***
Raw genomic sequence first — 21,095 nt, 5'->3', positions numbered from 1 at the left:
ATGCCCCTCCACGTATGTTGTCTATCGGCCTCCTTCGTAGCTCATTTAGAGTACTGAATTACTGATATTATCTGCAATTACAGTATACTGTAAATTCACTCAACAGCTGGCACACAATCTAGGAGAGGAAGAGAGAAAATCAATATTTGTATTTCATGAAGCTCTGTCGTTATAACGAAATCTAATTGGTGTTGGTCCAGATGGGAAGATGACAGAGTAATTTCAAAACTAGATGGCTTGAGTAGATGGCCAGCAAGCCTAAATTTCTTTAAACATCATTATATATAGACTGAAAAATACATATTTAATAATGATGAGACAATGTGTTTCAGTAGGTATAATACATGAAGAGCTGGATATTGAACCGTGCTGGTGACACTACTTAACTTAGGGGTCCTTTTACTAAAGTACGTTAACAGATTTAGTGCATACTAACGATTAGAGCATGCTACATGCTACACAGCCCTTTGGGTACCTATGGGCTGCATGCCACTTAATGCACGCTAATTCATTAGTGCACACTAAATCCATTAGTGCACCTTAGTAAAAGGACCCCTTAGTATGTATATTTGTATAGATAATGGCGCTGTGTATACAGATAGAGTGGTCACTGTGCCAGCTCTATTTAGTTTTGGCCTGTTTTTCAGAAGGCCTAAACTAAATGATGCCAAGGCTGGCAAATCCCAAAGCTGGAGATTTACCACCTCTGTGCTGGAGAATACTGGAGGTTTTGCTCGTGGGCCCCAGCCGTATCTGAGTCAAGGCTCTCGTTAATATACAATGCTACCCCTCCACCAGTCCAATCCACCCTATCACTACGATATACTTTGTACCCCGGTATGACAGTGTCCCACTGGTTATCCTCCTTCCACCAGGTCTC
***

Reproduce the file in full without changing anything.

Raw genomic sequence first — 21,095 nt, 5'->3', positions numbered from 1 at the left:
ATGCCCCTCCACGTATGTTGTCTATCGGCCTCCTTCGTAGCTCATTTAGAGTACTGAATTACTGATATTATCTGCAATTACAGTATACTGTAAATTCACTCAACAGCTGGCACACAATCTAGGAGAGGAAGAGAGAAAATCAATATTTGTATTTCATGAAGCTCTGTCGTTATAACGAAATCTAATTGGTGTTGGTCCAGATGGGAAGATGACAGAGTAATTTCAAAACTAGATGGCTTGAGTAGATGGCCAGCAAGCCTAAATTTCTTTAAACATCATTATATATAGACTGAAAAATACATATTTAATAATGATGAGACAATGTGTTTCAGTAGGTATAATACATGAAGAGCTGGATATTGAACCGTGCTGGTGACACTACTTAACTTAGGGGTCCTTTTACTAAAGTACGTTAACAGATTTAGTGCATACTAACGATTAGAGCATGCTACATGCTACACAGCCCTTTGGGTACCTATGGGCTGCATGCCACTTAATGCACGCTAATTCATTAGTGCACACTAAATCCATTAGTGCACCTTAGTAAAAGGACCCCTTAGTATGTATATTTGTATAGATAATGGCGCTGTGTATACAGATAGAGTGGTCACTGTGCCAGCTCTATTTAGTTTTGGCCTGTTTTTCAGAAGGCCTAAACTAAATGATGCCAAGGCTGGCAAATCCCAAAGCTGGAGATTTACCACCTCTGTGCTGGAGAATACTGGAGGTTTTGCTCGTGGGCCCCAGCCGTATCTGAGTCAAGGCTCTCGTTAATATACAATGCTACCCCTCCACCAGTCCAATCCACCCTATCACTACGATATACTTTGTACCCCGGTATGACAGTGTCCCACTGGTTATCCTCCTTCCACCAGGTCTC